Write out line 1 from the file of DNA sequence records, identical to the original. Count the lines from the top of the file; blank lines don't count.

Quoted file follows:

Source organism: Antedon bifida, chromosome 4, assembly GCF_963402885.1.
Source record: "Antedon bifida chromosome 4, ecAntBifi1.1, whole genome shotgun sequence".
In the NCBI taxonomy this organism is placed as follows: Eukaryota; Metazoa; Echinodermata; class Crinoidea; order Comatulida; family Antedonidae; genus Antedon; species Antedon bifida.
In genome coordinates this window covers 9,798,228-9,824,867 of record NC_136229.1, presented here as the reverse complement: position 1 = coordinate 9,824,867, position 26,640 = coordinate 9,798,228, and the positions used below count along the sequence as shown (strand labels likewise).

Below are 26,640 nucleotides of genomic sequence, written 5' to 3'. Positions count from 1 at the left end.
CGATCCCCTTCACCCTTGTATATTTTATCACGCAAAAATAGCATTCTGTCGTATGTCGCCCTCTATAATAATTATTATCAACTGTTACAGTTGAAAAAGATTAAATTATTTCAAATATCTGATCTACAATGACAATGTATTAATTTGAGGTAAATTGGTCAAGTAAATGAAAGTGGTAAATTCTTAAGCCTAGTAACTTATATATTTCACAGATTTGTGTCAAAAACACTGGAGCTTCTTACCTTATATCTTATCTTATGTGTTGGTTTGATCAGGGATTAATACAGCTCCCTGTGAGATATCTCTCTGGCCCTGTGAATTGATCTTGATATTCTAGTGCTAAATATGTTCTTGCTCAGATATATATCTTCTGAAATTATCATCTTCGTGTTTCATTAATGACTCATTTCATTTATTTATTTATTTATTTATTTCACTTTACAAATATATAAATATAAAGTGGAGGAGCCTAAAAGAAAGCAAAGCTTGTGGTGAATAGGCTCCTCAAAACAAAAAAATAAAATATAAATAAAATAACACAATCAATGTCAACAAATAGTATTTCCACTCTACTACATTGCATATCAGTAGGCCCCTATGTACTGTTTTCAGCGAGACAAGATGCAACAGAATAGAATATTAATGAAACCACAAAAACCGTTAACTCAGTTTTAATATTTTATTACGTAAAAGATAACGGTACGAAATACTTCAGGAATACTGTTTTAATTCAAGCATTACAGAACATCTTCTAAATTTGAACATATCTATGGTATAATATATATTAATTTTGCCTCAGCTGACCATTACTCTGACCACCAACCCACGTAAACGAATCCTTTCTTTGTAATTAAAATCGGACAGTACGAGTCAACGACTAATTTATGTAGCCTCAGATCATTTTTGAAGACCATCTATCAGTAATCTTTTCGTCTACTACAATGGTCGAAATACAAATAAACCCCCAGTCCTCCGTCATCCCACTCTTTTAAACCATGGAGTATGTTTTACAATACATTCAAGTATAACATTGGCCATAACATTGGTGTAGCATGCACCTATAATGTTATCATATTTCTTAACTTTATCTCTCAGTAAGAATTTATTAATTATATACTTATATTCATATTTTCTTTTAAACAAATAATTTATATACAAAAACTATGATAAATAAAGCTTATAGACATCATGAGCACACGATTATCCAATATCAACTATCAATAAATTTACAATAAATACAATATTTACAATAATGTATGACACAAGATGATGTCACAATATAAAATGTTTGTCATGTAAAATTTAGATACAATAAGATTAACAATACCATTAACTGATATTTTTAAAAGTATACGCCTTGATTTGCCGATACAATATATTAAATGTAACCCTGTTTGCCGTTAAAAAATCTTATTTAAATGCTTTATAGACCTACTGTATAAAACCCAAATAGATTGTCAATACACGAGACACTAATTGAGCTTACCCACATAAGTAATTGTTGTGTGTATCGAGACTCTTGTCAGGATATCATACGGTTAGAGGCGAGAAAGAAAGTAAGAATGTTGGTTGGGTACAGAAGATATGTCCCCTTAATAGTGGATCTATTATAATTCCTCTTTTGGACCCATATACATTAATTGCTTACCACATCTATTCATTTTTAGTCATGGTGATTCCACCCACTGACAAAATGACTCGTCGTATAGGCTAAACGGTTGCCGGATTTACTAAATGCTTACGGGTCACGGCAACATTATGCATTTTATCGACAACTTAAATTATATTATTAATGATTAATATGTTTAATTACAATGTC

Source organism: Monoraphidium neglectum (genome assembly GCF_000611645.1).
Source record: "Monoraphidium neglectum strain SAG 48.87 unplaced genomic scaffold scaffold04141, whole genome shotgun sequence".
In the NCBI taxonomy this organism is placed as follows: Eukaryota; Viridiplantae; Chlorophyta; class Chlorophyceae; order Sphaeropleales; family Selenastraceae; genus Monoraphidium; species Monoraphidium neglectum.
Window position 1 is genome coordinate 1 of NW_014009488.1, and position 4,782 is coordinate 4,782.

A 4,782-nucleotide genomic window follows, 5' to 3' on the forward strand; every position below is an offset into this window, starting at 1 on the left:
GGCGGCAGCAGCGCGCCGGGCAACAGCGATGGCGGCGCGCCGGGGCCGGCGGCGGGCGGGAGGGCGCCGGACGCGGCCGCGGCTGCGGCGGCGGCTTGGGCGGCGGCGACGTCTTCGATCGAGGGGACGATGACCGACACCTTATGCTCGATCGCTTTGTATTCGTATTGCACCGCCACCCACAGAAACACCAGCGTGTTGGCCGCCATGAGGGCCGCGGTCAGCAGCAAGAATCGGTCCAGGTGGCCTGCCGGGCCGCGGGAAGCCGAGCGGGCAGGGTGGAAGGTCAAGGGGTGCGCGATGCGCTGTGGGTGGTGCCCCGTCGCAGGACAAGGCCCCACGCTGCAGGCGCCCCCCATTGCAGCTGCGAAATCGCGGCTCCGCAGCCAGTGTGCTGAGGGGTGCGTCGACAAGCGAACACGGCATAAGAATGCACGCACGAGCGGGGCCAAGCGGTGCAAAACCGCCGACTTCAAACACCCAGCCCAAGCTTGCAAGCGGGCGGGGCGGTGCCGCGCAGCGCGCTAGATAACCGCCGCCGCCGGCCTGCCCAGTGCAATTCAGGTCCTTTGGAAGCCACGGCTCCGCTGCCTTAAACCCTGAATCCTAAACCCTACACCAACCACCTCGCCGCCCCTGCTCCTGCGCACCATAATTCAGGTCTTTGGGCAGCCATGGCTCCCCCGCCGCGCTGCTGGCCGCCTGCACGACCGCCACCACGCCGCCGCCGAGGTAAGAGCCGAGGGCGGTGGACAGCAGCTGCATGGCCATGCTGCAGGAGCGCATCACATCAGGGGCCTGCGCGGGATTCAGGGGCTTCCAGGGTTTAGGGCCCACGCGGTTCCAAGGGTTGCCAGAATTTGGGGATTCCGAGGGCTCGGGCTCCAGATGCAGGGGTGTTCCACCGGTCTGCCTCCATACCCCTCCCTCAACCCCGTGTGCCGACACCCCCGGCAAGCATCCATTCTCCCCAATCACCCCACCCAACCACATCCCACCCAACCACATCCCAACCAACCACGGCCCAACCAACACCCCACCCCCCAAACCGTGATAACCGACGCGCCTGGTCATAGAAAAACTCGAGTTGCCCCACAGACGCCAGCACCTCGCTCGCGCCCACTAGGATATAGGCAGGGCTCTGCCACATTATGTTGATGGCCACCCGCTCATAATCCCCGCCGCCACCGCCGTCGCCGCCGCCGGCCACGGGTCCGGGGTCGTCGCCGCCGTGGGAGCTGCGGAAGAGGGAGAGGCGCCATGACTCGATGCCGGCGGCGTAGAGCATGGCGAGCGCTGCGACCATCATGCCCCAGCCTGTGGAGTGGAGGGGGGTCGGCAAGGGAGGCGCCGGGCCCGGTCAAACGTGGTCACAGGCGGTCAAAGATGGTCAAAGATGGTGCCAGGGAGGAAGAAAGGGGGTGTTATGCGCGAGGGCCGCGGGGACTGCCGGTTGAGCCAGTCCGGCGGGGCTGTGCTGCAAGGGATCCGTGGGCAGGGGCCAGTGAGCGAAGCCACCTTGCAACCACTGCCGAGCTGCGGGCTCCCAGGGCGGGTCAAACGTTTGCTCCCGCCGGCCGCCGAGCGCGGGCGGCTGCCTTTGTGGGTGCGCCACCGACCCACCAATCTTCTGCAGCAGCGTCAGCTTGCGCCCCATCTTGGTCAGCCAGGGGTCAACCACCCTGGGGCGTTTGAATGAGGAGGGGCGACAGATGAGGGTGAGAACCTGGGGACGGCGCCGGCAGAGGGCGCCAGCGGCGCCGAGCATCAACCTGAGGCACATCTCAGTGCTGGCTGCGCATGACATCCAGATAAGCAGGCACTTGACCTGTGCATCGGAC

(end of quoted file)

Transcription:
Source organism: Antedon bifida, chromosome 4, assembly GCF_963402885.1.